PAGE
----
Yesterday we took a little jaunt into the New Territories, which sounds far but was only two stops on the MTR (albeit one stop each on two different lines). First we stopped at the excellent Che Kung Temple. Photos were prohibited, but I did take one of the entrance stalls where you can buy incense, flowers, and other offerings.
Yes, Cate did make friends with that dog.
About a half kilometer away is Tsang Tai Uk (曾大屋)—”Big House of the Tsangs”—one of the last remaining Hakka walled villages in Hong Kong. Most of the others have been demolished or are in disrepair. TTU was built in the mid-19th century and consists of a series of rows of houses connected by courtyards, with an ancestral hall in the center and three-story guard towers on each corner. Here’s an aerial shot:
Here’s the main entrance from the outermost wall.
And here’s a close-up so you can revel in the dramatic juxtaposition of old Hong Kong, new Hong Kong. Please begin reveling.
After passing through that second gateway, you are in another courtyard.
I’m pretty sure that used to be a pool. And yeah, that’s the door to a home on the right.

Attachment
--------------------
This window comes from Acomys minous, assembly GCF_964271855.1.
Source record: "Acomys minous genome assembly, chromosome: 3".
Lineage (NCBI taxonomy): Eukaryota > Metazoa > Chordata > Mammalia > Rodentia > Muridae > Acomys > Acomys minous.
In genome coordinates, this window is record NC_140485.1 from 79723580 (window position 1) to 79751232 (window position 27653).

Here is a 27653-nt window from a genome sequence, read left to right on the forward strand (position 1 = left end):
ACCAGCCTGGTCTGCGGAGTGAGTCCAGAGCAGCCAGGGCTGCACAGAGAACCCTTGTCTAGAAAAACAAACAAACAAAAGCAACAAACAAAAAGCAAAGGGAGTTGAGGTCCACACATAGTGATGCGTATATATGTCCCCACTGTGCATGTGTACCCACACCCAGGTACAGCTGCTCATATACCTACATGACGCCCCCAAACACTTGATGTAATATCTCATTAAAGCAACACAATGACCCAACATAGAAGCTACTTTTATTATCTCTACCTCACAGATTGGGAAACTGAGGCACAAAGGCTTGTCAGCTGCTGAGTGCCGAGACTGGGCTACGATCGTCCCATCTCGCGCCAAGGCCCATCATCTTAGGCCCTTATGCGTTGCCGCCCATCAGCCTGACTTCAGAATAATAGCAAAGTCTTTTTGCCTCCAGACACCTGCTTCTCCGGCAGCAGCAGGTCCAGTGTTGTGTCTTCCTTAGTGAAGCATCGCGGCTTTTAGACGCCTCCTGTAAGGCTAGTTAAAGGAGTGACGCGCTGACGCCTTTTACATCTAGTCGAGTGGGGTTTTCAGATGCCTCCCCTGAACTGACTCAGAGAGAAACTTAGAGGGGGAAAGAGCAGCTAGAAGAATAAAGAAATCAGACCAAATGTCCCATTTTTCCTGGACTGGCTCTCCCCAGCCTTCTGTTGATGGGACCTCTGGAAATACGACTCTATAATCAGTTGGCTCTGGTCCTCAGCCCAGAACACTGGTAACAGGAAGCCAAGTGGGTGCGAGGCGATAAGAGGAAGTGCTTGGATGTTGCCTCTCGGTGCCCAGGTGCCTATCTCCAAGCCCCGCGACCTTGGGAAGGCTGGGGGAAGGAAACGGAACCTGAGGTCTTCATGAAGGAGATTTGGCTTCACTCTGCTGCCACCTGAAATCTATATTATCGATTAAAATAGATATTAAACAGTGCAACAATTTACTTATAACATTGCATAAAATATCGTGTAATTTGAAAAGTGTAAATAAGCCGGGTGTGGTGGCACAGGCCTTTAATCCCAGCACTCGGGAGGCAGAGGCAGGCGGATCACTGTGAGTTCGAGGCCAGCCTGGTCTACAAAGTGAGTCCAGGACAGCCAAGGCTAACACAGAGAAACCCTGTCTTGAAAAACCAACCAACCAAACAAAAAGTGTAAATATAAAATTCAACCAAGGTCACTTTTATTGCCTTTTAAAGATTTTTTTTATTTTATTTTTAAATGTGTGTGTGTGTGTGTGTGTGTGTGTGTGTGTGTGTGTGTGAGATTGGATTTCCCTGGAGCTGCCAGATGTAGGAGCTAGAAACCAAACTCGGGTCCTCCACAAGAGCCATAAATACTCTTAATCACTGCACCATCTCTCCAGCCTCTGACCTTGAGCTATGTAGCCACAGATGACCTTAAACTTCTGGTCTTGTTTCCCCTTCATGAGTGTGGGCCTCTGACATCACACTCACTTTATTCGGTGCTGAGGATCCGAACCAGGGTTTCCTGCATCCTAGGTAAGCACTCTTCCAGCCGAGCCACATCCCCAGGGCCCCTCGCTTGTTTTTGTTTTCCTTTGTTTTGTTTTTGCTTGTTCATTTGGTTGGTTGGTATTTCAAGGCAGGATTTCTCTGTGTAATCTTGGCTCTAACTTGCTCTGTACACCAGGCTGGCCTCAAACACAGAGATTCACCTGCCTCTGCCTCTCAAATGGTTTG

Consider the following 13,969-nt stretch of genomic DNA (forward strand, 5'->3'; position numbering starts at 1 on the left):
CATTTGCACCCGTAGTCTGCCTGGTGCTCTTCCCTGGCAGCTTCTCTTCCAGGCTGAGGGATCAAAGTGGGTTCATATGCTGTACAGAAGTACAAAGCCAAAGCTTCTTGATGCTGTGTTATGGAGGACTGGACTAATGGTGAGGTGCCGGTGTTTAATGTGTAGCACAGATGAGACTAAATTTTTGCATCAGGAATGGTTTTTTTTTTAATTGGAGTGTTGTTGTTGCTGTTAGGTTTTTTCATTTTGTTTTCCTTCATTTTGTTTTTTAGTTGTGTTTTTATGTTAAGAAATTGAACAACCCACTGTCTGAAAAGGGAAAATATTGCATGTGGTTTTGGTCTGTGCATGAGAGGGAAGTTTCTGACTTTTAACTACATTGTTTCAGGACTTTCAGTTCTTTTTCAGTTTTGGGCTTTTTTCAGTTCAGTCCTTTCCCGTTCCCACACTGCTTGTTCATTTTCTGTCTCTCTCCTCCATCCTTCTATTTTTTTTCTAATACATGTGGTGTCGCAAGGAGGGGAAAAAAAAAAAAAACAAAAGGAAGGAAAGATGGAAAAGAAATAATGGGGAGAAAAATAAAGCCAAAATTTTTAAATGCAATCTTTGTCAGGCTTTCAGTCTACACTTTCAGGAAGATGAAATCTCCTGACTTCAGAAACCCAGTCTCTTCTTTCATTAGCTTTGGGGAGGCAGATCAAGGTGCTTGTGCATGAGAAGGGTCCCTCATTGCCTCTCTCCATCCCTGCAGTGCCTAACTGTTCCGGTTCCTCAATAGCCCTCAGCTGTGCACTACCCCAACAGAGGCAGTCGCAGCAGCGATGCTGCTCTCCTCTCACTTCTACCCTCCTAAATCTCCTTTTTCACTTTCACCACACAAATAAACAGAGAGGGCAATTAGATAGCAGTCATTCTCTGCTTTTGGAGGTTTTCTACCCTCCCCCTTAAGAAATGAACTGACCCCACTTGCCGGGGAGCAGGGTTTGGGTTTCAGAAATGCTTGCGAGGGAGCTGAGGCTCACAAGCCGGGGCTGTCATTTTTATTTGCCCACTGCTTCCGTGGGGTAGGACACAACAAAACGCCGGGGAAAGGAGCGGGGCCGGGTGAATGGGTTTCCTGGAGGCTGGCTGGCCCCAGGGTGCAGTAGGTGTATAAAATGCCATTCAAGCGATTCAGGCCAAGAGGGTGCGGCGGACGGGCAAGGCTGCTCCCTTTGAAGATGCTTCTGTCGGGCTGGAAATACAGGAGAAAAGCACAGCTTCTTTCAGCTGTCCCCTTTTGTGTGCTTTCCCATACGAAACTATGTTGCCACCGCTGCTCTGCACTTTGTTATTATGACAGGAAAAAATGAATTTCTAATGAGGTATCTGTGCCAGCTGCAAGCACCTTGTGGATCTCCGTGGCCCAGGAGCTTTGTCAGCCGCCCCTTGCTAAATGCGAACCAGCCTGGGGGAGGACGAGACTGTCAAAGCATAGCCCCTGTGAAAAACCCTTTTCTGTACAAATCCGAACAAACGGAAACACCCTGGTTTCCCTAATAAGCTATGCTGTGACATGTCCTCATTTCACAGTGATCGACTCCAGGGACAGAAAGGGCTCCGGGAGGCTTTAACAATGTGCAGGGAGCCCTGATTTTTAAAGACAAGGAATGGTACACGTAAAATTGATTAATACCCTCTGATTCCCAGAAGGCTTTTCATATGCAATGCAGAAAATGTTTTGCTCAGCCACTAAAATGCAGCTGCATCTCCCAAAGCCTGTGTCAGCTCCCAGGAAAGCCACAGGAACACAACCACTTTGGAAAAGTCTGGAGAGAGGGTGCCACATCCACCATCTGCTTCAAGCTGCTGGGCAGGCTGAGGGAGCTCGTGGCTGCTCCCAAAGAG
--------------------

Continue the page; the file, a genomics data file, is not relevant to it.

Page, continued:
There are several corridors off each courtyard, which lead to more dwellings.
If you keep going, you enter the ancestral hall, which is guarded by these impressive doors.
And, as you might expect, it’s filled with ancestors.
It you keep going, you end up in the temple proper.
This was a great little trip because it’s a part of old Hong Kong that most people never get to see, not because it’s hard to get to but because it’s a bit off the (metaphorical) beaten path. (There’s a perfectly nice actual beaten path that leads here from the MTR.)
Not everyone agrees, of course. This TripAdvisor review notes that it is “very underwhelming and lacks the proper management to be considered a decent tourist attraction.” How dare these residents not properly manage their homes as a decent tourist attraction?